"I didn't understand this at all, but I really liked it." - Amy Tibbetts
"It might need to be rewritten, but since you’ve sent it in I'm going to carp at it anyway." - Terry Jackman
"I thought: Hey, I'm on opiates, I'm concussed, I'll just stick a few things together and send it." - Siobhan McVeigh
"Pass the brain bleach, please." Liz Williams
"Does Inspector Pellistro always disembark with a hydraulic hiss?” – Dave Gullen
"It's almost a gay cowboy story." Sue Thomason
"Brokeback Moonton." - Glen Mehn
"I didn't think I was confused, but now I'm not so sure." - Liz Williams
"You can't tell somebody to buy the book is you can't pronounce the title." John Moran
“It’s not in the solar system, it’s miles away.” – Guy T Martland.
"We also got a sheep, but didn't make a scene." - Lizzy Priest
“At least I got the pig out, and sometimes the pig gets forgotten.” – John Moran
“I’m going to take my job and treat it with the contempt it deserves.” – Jim Anderson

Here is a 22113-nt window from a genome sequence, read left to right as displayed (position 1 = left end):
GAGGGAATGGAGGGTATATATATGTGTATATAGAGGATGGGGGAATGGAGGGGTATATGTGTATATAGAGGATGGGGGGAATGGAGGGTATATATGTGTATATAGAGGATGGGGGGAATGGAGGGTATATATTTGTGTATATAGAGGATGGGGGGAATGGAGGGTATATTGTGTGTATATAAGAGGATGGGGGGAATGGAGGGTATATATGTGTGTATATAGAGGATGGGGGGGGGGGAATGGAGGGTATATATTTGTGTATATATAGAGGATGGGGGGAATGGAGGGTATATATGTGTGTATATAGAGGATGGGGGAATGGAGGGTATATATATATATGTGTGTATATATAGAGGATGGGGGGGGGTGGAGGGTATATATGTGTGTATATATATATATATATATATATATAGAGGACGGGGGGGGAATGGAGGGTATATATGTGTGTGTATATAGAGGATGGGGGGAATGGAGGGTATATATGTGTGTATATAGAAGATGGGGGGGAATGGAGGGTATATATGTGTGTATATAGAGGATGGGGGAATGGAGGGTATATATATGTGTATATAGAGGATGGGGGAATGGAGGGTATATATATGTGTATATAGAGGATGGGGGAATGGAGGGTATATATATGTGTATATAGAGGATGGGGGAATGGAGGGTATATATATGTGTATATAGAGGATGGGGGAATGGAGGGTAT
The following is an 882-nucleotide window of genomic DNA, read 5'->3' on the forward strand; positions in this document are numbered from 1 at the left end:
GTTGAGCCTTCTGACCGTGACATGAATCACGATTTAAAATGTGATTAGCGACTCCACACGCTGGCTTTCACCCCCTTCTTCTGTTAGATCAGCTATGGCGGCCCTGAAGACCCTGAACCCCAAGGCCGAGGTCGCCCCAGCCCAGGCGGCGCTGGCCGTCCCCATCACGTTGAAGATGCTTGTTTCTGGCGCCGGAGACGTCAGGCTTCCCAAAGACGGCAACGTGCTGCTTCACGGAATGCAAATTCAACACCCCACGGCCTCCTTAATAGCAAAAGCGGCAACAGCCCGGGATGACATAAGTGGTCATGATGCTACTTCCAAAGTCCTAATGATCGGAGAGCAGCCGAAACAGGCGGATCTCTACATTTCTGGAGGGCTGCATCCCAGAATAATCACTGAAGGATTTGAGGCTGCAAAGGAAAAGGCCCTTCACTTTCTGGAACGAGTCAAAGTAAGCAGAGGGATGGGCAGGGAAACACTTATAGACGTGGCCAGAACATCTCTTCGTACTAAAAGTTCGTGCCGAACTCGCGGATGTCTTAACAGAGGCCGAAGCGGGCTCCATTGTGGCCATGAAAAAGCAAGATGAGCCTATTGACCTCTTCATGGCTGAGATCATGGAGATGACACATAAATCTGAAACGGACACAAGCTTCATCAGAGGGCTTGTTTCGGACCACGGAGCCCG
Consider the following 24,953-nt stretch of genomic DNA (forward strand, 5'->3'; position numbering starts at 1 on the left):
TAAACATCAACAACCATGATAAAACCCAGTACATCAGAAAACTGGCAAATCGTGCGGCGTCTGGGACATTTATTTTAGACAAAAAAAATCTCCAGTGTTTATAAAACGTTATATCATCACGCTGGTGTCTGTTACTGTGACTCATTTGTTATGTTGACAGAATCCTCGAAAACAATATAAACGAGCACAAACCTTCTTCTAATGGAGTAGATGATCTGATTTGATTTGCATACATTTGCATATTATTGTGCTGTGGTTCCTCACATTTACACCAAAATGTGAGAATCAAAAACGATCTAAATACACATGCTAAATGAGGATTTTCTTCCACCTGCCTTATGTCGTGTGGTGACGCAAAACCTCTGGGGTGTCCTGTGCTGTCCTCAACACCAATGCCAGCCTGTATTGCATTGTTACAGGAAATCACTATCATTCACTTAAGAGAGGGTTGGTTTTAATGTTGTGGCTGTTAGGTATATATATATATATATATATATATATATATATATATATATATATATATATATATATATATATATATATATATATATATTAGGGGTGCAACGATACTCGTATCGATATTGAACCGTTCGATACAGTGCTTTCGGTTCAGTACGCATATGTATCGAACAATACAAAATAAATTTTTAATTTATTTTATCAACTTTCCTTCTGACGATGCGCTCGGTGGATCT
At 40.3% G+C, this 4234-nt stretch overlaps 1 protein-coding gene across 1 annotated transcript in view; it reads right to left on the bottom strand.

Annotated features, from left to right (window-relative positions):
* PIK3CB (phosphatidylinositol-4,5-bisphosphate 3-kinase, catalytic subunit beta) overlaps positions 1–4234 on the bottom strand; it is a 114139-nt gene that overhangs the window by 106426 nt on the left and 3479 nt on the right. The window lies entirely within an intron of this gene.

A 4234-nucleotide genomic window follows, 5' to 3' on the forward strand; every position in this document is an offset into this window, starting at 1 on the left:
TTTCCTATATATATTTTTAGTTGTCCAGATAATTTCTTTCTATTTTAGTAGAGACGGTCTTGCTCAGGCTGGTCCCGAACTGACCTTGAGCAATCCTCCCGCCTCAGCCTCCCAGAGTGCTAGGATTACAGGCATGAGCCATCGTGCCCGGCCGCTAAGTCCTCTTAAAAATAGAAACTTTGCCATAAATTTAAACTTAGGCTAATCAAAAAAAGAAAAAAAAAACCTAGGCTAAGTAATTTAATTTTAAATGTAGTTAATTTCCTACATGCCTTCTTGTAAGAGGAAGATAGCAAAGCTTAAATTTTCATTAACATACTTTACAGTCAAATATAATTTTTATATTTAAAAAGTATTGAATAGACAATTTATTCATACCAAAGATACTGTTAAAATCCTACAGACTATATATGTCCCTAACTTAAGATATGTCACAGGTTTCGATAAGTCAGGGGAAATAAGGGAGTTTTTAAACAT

“Not enough little old ladies as nemesis.” – Dave Gullen
“Maybe she could save the world one ready meal at a time.” – Terry Jackman
“The good news is that I like 50% of this very much.” – Sue Thomason
"Auto-appendectomy is somewhat difficult." - Dave Allen
"You can manage an awful lot with a harpoon and a bungee." - Dave Gullen
“I’m sorry about the frosted nipples.” – Guy T Martland
"So I’m on the demon’s side, that makes me a bad person doesn’t it?" – Sue Thomason
"But then the angel might be pretty smashed on Lone Star by now." – Guy T Martland
" I thought this story was very surreal, then I realised it was a bit like my life." - Liz Williams
"I want to see his little clay heart shattered." – Glen Mehn
"Steve Jobs, praise be unto him." – Guy T Martland
"Wouldn’t he have an army of flesh eating lawyers?" – Jim Anderson
"I never want to see Agnetha’s feet." – Jim Anderson
"This story is about me – and not in a good way." – Lizzy Priest
"As someone who has walked into a tree more than once, I can believe this." – Jim Anderson
"Your demons are much scarier than mine." – Amy Tibbetts
"I recall spending a lot of time in the pub – I enjoyed that." – Guy T Martland
"And how do the journals get back to him, is it addressed: Ben, Crossways, Hidden in Space?" – Guy T Martland
"The road is clear, I wrote, except there isn’t a road." – Siobhan McVeigh
Its very enjoyable, but morally dubious" – Liz Counihan
Committee elected at the AGM, September 2016